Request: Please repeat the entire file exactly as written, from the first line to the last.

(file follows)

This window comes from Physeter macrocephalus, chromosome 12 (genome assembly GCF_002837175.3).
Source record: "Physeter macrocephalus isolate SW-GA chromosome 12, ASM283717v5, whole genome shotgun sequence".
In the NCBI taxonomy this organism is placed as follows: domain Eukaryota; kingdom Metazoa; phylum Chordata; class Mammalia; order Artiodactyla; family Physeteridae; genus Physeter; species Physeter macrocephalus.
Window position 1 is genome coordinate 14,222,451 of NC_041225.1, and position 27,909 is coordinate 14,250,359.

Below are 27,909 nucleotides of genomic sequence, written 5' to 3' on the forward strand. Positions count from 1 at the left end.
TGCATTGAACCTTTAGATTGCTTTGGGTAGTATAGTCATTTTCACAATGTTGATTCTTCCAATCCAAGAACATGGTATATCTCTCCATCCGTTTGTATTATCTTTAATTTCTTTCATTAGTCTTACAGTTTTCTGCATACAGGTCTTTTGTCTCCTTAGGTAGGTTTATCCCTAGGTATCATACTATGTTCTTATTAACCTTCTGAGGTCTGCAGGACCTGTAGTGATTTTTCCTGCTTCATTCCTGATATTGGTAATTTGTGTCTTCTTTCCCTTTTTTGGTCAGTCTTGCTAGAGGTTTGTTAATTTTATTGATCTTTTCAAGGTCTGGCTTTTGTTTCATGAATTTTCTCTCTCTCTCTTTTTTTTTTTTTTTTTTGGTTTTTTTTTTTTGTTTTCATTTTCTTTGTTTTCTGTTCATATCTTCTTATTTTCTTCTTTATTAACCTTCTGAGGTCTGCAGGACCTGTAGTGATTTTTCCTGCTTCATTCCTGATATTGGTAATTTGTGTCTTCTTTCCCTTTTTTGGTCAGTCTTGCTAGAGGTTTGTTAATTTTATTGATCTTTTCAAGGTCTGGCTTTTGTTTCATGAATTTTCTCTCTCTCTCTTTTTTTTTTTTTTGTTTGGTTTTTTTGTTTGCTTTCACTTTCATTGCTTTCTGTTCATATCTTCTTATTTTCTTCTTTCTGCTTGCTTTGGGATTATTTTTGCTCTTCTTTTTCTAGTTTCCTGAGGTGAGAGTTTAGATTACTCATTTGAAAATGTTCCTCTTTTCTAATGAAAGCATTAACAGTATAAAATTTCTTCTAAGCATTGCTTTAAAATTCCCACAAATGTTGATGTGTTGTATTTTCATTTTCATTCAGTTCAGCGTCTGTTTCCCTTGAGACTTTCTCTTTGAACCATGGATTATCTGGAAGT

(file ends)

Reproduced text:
This window comes from Physeter macrocephalus, chromosome 12 (genome assembly GCF_002837175.3).
Source record: "Physeter macrocephalus isolate SW-GA chromosome 12, ASM283717v5, whole genome shotgun sequence".
In the NCBI taxonomy this organism is placed as follows: domain Eukaryota; kingdom Metazoa; phylum Chordata; class Mammalia; order Artiodactyla; family Physeteridae; genus Physeter; species Physeter macrocephalus.
Window position 1 is genome coordinate 14,222,451 of NC_041225.1, and position 27,909 is coordinate 14,250,359.

Below are 27,909 nucleotides of genomic sequence, written 5' to 3' on the forward strand. Positions count from 1 at the left end.
TGCATTGAACCTTTAGATTGCTTTGGGTAGTATAGTCATTTTCACAATGTTGATTCTTCCAATCCAAGAACATGGTATATCTCTCCATCCGTTTGTATTATCTTTAATTTCTTTCATTAGTCTTACAGTTTTCTGCATACAGGTCTTTTGTCTCCTTAGGTAGGTTTATCCCTAGGTATCATACTATGTTCTTATTAACCTTCTGAGGTCTGCAGGACCTGTAGTGATTTTTCCTGCTTCATTCCTGATATTGGTAATTTGTGTCTTCTTTCCCTTTTTTGGTCAGTCTTGCTAGAGGTTTGTTAATTTTATTGATCTTTTCAAGGTCTGGCTTTTGTTTCATGAATTTTCTCTCTCTCTCTTTTTTTTTTTTTTTTTTGGTTTTTTTTTTTTGTTTTCATTTTCTTTGTTTTCTGTTCATATCTTCTTATTTTCTTCTTTATTAACCTTCTGAGGTCTGCAGGACCTGTAGTGATTTTTCCTGCTTCATTCCTGATATTGGTAATTTGTGTCTTCTTTCCCTTTTTTGGTCAGTCTTGCTAGAGGTTTGTTAATTTTATTGATCTTTTCAAGGTCTGGCTTTTGTTTCATGAATTTTCTCTCTCTCTCTTTTTTTTTTTTTTGTTTGGTTTTTTTGTTTGCTTTCACTTTCATTGCTTTCTGTTCATATCTTCTTATTTTCTTCTTTCTGCTTGCTTTGGGATTATTTTTGCTCTTCTTTTTCTAGTTTCCTGAGGTGAGAGTTTAGATTACTCATTTGAAAATGTTCCTCTTTTCTAATGAAAGCATTAACAGTATAAAATTTCTTCTAAGCATTGCTTTAAAATTCCCACAAATGTTGATGTGTTGTATTTTCATTTTCATTCAGTTCAGCGTCTGTTTCCCTTGAGACTTTCTCTTTGAACCATGGATTATCTGGAAGT